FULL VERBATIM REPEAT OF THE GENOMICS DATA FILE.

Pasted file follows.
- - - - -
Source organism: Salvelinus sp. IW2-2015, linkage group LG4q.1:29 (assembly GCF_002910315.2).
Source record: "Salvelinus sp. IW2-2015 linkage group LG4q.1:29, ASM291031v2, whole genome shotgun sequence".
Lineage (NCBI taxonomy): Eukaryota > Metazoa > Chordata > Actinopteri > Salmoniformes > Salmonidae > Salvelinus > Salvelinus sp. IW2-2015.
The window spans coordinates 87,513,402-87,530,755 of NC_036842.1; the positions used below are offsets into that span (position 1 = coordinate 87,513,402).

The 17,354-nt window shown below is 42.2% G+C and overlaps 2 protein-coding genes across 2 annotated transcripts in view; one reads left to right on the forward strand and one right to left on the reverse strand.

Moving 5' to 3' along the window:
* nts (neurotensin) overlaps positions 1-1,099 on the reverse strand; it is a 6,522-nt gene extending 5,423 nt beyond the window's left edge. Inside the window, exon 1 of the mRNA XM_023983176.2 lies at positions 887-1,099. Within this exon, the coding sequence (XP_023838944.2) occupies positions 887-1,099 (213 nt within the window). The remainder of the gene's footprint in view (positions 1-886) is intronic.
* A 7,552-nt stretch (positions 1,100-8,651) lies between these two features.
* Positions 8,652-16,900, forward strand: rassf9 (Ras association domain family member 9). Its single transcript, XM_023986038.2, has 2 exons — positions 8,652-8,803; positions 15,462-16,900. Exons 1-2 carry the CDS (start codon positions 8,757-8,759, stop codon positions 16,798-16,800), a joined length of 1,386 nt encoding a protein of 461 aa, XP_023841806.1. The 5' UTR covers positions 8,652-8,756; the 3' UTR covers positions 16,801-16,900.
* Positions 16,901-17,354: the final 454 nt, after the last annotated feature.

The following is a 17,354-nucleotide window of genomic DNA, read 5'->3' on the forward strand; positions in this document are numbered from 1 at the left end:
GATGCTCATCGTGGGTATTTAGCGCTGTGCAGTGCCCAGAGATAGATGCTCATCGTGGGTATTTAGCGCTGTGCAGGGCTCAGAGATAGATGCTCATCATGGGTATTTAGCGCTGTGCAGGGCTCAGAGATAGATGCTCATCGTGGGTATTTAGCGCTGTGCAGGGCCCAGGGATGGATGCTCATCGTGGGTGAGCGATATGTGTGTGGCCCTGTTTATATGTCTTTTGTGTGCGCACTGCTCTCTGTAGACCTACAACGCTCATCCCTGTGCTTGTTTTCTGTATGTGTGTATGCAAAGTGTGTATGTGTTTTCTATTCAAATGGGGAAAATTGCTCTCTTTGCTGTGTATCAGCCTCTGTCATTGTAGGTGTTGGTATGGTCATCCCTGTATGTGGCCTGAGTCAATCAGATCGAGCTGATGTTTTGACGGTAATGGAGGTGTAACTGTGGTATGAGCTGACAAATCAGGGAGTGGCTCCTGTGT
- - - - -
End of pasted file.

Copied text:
Source organism: Salvelinus sp. IW2-2015, linkage group LG4q.1:29 (assembly GCF_002910315.2).
Source record: "Salvelinus sp. IW2-2015 linkage group LG4q.1:29, ASM291031v2, whole genome shotgun sequence".
Lineage (NCBI taxonomy): Eukaryota > Metazoa > Chordata > Actinopteri > Salmoniformes > Salmonidae > Salvelinus > Salvelinus sp. IW2-2015.
The window spans coordinates 87,513,402-87,530,755 of NC_036842.1; the positions used below are offsets into that span (position 1 = coordinate 87,513,402).

The 17,354-nt window shown below is 42.2% G+C and overlaps 2 protein-coding genes across 2 annotated transcripts in view; one reads left to right on the forward strand and one right to left on the reverse strand.

Moving 5' to 3' along the window:
* nts (neurotensin) overlaps positions 1-1,099 on the reverse strand; it is a 6,522-nt gene extending 5,423 nt beyond the window's left edge. Inside the window, exon 1 of the mRNA XM_023983176.2 lies at positions 887-1,099. Within this exon, the coding sequence (XP_023838944.2) occupies positions 887-1,099 (213 nt within the window). The remainder of the gene's footprint in view (positions 1-886) is intronic.
* A 7,552-nt stretch (positions 1,100-8,651) lies between these two features.
* Positions 8,652-16,900, forward strand: rassf9 (Ras association domain family member 9). Its single transcript, XM_023986038.2, has 2 exons — positions 8,652-8,803; positions 15,462-16,900. Exons 1-2 carry the CDS (start codon positions 8,757-8,759, stop codon positions 16,798-16,800), a joined length of 1,386 nt encoding a protein of 461 aa, XP_023841806.1. The 5' UTR covers positions 8,652-8,756; the 3' UTR covers positions 16,801-16,900.
* Positions 16,901-17,354: the final 454 nt, after the last annotated feature.

The following is a 17,354-nucleotide window of genomic DNA, read 5'->3' on the forward strand; positions in this document are numbered from 1 at the left end:
GATGCTCATCGTGGGTATTTAGCGCTGTGCAGTGCCCAGAGATAGATGCTCATCGTGGGTATTTAGCGCTGTGCAGGGCTCAGAGATAGATGCTCATCATGGGTATTTAGCGCTGTGCAGGGCTCAGAGATAGATGCTCATCGTGGGTATTTAGCGCTGTGCAGGGCCCAGGGATGGATGCTCATCGTGGGTGAGCGATATGTGTGTGGCCCTGTTTATATGTCTTTTGTGTGCGCACTGCTCTCTGTAGACCTACAACGCTCATCCCTGTGCTTGTTTTCTGTATGTGTGTATGCAAAGTGTGTATGTGTTTTCTATTCAAATGGGGAAAATTGCTCTCTTTGCTGTGTATCAGCCTCTGTCATTGTAGGTGTTGGTATGGTCATCCCTGTATGTGGCCTGAGTCAATCAGATCGAGCTGATGTTTTGACGGTAATGGAGGTGTAACTGTGGTATGAGCTGACAAATCAGGGAGTGGCTCCTGTGT